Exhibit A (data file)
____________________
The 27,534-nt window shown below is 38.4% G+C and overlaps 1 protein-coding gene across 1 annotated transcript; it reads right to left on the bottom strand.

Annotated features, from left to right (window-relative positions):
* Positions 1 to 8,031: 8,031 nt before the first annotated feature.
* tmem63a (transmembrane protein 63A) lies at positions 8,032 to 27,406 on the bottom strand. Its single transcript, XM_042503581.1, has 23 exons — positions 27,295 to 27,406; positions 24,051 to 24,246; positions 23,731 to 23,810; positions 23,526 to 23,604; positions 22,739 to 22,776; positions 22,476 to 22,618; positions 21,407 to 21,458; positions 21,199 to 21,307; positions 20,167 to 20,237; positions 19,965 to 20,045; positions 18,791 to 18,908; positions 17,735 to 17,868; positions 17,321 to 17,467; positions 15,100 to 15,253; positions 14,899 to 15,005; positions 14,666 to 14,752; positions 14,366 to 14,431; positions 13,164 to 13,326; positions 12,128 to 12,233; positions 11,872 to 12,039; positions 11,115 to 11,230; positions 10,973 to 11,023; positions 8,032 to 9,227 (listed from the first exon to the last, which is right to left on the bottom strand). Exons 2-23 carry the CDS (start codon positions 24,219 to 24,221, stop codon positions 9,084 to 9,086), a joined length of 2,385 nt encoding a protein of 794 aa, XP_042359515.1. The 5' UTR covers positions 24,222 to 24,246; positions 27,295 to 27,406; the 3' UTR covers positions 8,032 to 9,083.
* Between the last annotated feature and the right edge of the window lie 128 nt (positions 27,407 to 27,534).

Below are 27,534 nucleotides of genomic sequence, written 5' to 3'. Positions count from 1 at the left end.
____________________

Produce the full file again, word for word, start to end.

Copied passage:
The 27,534-nt window shown below is 38.4% G+C and overlaps 1 protein-coding gene across 1 annotated transcript; it reads right to left on the bottom strand.

Annotated features, from left to right (window-relative positions):
* Positions 1 to 8,031: 8,031 nt before the first annotated feature.
* tmem63a (transmembrane protein 63A) lies at positions 8,032 to 27,406 on the bottom strand. Its single transcript, XM_042503581.1, has 23 exons — positions 27,295 to 27,406; positions 24,051 to 24,246; positions 23,731 to 23,810; positions 23,526 to 23,604; positions 22,739 to 22,776; positions 22,476 to 22,618; positions 21,407 to 21,458; positions 21,199 to 21,307; positions 20,167 to 20,237; positions 19,965 to 20,045; positions 18,791 to 18,908; positions 17,735 to 17,868; positions 17,321 to 17,467; positions 15,100 to 15,253; positions 14,899 to 15,005; positions 14,666 to 14,752; positions 14,366 to 14,431; positions 13,164 to 13,326; positions 12,128 to 12,233; positions 11,872 to 12,039; positions 11,115 to 11,230; positions 10,973 to 11,023; positions 8,032 to 9,227 (listed from the first exon to the last, which is right to left on the bottom strand). Exons 2-23 carry the CDS (start codon positions 24,219 to 24,221, stop codon positions 9,084 to 9,086), a joined length of 2,385 nt encoding a protein of 794 aa, XP_042359515.1. The 5' UTR covers positions 24,222 to 24,246; positions 27,295 to 27,406; the 3' UTR covers positions 8,032 to 9,083.
* Between the last annotated feature and the right edge of the window lie 128 nt (positions 27,407 to 27,534).

Below are 27,534 nucleotides of genomic sequence, written 5' to 3'. Positions count from 1 at the left end.